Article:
In China, Confucianism remained the official state religion and ideology until 1911, and its values were enforced by law, although Buddhism, Daoism, Nestorianism, Islam, Judaism, and Christianity were present as well. The state accepted the existence of other religions as long as they made no claim to be the law of the land. When Daoists, Muslims, or Buddhists occasionally tried to supplant Confucian mores with their own, they were charged with rebellion and chastised by the full military power of the state.

The Chinese saw no threat in the coexistence of religions, even when two religions coexisted within the life of a single citizen. Most Chinese, in fact, combined Confucian values and practices with Buddhism, Daoism, or some other religion. Each religion, however, had its proper place in the hierarchy of the social order. As an old saying goes, "Daoism cures the body; Buddhism regulates the mind; Confucianism governs the state." Thus the Chinese found a means to reconcile religious pluralism with the maintenance of a sacred code and orthopraxy, a reconciliation that served as the basis of the Chinese social order for two millennia.

Orthodoxy and orthopraxy are also factors in the process of communal religious renewal. The history of religions offers endless variations on the theme of renewal as communities struggle to recapture the freshness and power of their tradition. Belief and practice are subject to continual reinterpretation by the religious elite, who revise their understanding of tradition according to ongoing experience, and by ordinary people, who believe and practice their religion in ways that reflect their individual, social, and historical circumstances. What makes beliefs or practices correct (orthos ) is the consensus of the living community in a particular social and historical circumstance. In every religious drama, from everyday worship to grand ceremony, the actors negotiate the meanings and practices according to their collective and personal experiences.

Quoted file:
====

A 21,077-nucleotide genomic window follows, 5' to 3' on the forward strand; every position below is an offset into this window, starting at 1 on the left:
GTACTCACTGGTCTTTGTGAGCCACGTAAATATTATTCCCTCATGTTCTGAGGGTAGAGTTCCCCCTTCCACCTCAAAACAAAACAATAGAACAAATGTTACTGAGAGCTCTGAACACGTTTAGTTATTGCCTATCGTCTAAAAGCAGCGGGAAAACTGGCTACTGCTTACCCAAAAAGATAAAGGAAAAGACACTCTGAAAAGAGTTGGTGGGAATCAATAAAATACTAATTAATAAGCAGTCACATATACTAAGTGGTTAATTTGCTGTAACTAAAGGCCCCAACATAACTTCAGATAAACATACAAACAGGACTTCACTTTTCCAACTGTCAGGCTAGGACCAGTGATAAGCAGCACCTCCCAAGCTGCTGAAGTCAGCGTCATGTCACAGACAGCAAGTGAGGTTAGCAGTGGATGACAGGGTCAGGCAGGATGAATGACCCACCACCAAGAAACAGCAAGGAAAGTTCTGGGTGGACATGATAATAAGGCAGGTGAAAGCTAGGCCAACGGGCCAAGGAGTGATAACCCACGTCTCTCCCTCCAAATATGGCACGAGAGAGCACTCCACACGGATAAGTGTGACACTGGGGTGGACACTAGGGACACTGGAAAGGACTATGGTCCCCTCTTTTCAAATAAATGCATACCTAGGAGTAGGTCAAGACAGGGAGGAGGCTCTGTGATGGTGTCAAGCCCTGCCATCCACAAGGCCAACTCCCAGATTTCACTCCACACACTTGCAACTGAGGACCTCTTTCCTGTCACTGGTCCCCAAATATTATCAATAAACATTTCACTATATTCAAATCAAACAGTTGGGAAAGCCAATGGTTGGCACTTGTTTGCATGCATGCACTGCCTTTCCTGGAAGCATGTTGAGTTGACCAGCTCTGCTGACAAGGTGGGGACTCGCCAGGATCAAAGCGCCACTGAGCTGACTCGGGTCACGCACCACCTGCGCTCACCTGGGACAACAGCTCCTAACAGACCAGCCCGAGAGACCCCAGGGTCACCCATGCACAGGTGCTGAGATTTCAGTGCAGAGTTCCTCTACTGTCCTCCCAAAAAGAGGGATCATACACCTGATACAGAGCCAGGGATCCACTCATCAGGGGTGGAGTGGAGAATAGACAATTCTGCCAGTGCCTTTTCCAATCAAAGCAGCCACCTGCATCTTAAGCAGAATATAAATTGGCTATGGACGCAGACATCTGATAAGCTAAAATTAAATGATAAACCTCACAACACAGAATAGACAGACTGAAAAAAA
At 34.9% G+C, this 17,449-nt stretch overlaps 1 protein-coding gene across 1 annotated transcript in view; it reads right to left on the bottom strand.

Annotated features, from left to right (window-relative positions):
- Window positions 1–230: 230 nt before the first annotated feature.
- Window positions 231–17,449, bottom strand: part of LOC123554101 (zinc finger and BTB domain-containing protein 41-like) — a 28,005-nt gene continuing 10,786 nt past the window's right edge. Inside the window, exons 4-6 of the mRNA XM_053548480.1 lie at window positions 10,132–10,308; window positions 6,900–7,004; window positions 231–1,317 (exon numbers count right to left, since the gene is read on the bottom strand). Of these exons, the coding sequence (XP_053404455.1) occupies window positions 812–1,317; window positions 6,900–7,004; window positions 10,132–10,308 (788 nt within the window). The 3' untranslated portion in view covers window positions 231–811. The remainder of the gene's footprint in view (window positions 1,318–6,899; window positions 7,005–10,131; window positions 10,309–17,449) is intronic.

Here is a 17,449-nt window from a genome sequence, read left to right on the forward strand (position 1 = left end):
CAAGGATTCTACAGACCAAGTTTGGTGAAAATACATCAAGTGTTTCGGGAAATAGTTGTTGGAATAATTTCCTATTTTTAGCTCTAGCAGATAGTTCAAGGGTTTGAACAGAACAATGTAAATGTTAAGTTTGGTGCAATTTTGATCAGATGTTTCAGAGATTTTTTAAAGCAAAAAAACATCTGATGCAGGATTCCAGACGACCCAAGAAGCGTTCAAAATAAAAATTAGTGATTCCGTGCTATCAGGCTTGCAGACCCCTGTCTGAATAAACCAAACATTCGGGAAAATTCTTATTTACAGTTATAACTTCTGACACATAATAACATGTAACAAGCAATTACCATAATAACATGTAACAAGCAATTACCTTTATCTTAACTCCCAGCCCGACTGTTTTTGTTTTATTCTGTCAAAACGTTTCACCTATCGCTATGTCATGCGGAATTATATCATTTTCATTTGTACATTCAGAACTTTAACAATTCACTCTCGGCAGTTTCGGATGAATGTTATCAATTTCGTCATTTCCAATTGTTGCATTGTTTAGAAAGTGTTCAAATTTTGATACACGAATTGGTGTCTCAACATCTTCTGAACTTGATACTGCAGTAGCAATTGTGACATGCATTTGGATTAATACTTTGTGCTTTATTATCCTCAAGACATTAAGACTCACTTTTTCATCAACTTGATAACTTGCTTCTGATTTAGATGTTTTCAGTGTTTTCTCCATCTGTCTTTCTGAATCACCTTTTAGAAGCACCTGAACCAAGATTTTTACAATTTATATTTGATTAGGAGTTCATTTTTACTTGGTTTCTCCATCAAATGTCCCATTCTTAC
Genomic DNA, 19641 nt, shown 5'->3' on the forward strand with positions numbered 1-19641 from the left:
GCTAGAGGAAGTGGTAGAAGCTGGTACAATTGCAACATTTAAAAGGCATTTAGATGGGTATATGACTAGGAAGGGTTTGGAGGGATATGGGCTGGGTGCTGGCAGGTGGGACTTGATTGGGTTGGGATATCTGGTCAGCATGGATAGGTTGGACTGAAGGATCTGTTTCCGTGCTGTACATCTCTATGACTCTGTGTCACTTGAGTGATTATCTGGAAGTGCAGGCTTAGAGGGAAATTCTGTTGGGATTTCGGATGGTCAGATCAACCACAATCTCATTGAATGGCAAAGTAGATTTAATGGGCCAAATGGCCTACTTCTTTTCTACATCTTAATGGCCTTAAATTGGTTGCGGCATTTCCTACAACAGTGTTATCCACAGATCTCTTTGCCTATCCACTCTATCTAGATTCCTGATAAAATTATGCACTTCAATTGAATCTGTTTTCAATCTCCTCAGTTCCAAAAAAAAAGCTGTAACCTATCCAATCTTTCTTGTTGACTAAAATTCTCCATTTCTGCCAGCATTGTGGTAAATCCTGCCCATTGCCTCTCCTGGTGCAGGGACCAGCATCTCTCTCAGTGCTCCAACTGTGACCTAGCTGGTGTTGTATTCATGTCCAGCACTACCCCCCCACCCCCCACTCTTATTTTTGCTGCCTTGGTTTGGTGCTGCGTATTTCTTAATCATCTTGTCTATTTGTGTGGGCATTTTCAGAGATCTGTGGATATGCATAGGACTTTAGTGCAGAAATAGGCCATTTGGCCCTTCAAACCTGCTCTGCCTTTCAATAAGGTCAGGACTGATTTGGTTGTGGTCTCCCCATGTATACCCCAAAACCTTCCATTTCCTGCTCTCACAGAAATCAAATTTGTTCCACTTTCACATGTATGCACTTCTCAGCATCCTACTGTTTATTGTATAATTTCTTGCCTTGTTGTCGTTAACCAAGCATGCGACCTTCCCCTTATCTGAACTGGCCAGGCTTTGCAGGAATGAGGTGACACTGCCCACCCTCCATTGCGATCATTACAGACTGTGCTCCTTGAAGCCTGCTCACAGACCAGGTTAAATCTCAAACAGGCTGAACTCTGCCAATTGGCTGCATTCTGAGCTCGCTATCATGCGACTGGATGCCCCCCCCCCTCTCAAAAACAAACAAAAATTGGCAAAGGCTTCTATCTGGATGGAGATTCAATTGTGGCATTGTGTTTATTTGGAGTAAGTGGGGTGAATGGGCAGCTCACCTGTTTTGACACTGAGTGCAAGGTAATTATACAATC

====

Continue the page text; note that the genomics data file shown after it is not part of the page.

Orthopraxy and orthodoxy become issues because religion and its meanings are social and shared. Private belief and experience neither mediated through the symbols of tradition nor authenticated by the living religious community isolate the individual; private belief is socially meaningless, often perceived as fantasy, or even madness. The ongoing process of religious socialization is the mediation of belief, the negotiation of significance. Collective perceptions, however, are fluid; they evolve with time and circumstances, and thus religious traditions are constantly renewed and reinterpreted.

Pluralistic cultures are torn by competing claims of orthodoxy and orthopraxy. The issue of orthopraxy dominates religious competition in sectarian groups that seek to separate themselves from a corrupt, misguided, and tainted society. Their members retreat into communities marked by a strict and demanding religious life. The Amish and the Shakers, among other groups, rejected the larger Christian culture, considering its laws and religious life fallen and depraved. They sought to live out their vision of a pure Christian life, abjuring the taint of sinful society. Members of their community who did not follow the discipline were first reproved, then shunned, and finally expelled. Correct living was the measure of the religious life.

Similar in some ways to the Amish and the Shakers, although not sectarian in intent, are the religious orders of the Roman Catholic church or the sagha of Buddhism. These communities of individuals choose the religious life in response to a special vocation; they renounce the pleasures and ties of the material world, such as sex and property, in order to live a life of purity and contemplation. Their exemplary lives of sacrifice and discipline were traditionally believed to benefit the broader community and not just themselves.

Orthopraxy can support the secular arm of the state or the rebellion of a sectarian movement. It can be a force for change or for repression of change. At times, the powerful forces for change threaten traditional values, and religious communities may hold tightly to an orthopraxy in order to maintain traditional values. At other times, orthopraxy evolves along with community acceptance of new realities and values, as in the loosening of regulations on drinking and card playing among American Methodists in the mid-twentieth century or the changes in Catholicism following Vatican II. An earlier example of this is the acceptance of married clergy among Pure Land Buddhists in Japan since the thirteenth century. Orthopraxy may even serve the cause of progressive social change, as it does for many liberation theologians. This group sees praxis, action, and reflection on action as the core of the Christian life and they believe that correct practice (orthopraxy) is directed toward liberating the oppressed and reducing suffering in the world.